To that end, Bacoate said, “Asheville is one of the more liberal cities in North Carolina.” In contrast, he characterized Raleigh as much more “racist.”

“Asheville is one of the less racist cities, based on my experience.”

In regards to medical care, Bacoate raised the question of  “Who attends to them (black patients)  — black or white doctors?” He said there is not much choice, as there are so few black doctors in Asheville.

Continuing, he said, “We are doing worse in visible, free-standing busineses than we did yesterday. 

“Yesterday, there were over 40 black professional people just on The Block (in downtown Asheville). Today, there are only six black-owned businesses on The Block. Urban renewal did not affect The Block. The advent of the parking garage removed eight or nine businesses (on The Block).”

He added, “Business affected by urban renewal (in Asheville) would have been on the east and Southside.

“Also, when integration came, we (local blacks) didn’t get our businesses in condition where we could compete with other businesses.

“People talk about urban renewal. The jobs that most black people had (back then) did not provide them the resources to keep up their houses, There were supposedly 600 black-owned homes in the urban renewal area that were demolished. That number is debatable. Again, most of the homes” were owned by whites and rented by blacks.

At that point, he compared “black businesses yesterday (in the 1940s, ‘50s, ‘60s and ‘70s) versus today, noting that the mix of black-owned business today” has dwindled.

For instance, he said there were 11 restaurants on Eagle and Market streets yesterday, while there are none today. Over 40 businesses and professional people were located in The Block yesterday. Today, we have five — and one institution (the YMI) — that’s black-controlled.

“Fifty years ago, we had a robust black business community. It started dying out in the ‘80s. In my estimation, integration had more to do with it than urban renewal.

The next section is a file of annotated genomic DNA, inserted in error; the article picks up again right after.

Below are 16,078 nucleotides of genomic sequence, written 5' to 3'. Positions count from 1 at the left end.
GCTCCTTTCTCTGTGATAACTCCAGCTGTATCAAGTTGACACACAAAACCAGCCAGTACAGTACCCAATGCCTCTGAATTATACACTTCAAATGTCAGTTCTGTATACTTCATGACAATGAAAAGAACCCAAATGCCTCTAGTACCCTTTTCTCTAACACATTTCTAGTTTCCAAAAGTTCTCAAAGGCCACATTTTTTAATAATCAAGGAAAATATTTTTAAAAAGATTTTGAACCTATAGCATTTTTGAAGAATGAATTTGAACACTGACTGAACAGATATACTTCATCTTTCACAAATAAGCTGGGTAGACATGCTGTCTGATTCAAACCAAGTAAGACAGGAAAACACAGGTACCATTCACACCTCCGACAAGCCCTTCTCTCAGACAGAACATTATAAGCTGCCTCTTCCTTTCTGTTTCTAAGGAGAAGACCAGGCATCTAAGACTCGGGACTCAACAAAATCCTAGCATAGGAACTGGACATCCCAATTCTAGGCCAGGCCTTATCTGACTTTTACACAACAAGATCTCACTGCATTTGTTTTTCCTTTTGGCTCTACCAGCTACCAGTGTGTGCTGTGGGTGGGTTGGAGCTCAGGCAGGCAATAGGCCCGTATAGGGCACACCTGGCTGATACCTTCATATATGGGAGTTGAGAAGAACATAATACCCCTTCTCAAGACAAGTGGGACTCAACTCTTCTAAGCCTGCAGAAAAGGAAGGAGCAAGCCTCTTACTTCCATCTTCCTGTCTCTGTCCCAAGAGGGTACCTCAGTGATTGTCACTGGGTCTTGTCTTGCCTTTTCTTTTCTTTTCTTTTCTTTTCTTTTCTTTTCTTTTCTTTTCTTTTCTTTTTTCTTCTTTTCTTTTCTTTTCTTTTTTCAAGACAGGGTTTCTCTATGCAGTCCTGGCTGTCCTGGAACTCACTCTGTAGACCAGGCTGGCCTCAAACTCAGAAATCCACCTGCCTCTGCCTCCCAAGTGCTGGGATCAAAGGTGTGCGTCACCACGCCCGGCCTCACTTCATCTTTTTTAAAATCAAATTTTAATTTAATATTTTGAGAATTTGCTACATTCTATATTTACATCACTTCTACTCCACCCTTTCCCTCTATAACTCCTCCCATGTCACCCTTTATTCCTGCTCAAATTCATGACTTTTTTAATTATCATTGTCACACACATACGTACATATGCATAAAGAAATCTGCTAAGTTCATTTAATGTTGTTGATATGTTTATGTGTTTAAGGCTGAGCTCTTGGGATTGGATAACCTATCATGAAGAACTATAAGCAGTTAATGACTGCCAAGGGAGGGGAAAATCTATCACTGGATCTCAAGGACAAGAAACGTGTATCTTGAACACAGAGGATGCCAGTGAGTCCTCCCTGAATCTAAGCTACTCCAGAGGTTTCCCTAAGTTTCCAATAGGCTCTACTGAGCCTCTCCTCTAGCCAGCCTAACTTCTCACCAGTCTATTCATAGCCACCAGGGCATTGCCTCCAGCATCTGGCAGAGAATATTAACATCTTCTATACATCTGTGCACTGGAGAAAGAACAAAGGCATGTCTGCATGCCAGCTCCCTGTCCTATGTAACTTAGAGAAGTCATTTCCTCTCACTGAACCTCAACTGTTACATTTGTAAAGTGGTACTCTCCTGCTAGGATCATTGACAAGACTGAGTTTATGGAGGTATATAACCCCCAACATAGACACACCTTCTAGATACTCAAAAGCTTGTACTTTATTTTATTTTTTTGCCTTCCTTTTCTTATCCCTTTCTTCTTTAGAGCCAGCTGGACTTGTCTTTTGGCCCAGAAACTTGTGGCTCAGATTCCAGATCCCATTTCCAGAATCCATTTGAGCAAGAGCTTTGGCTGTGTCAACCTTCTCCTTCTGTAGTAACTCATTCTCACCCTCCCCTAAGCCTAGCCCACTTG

“Now we had other black-owned businesses, too, like in the Southside, from Biltmore Avenue to Depot Street. On that street alone we had 27 business in the ‘40s to the ‘70s. Now there are none.” 

He added, “The changes were affected by urban renewal and redesign of the thoroughfares.

“In the process, we lost a lot of the major black hotels (The Savoy on The Block), The James Key Hotel (Southside), Bush Hotel (Depot Street).”

Also, Bacoate recalled one or two black-owned apartments, the Conelly Building, a furniture store (run by Ira Angel and the Rev. Lacy Haith),” the latter of which, he said, was “a renowned manual arts (carpentry teacher) at Stephens-Lee High School” — and “Eugene Smith, who owned the only black newspaper (The Southern News) in the city at the time. Angel also owned a real estate firm.” 

He emphasized, “I’m specifying free-standing buildings that had” black owners. 

Bacoate added, “We also lost the Owl Lounge (a three-story building) that incorporated the two bowling lanes that I mentioned earlier, dentist office and nightclub.

“‘Mr. Southside Glenn’ was an entrepreneur with a concrete building on Coxe Avenue and Southside — and he had five automobiles. He had white cab-drivers dressed ‘the part.’

Returning to the topic of racism, he said that, compared to other cities in the United States (to the many cities in which he has visited), “We had more-liberal thinking white people in Asheville than in most places. We didn’t have any racial riots, except in September of 1969 the black students rebelled against the system and the way it was making changes at Lee Edwards High School.

“Asheville has been a city that has had an impressive relationship between black and white people over the years,” Bacoate said.. “I want to give the city and the people credit.

“We don’t have the progress today that we had yesterday because I do not personally see the robust relationship in the black community that we had yesterday,” Bacoate said, in concluding his interview with the Daily Planet.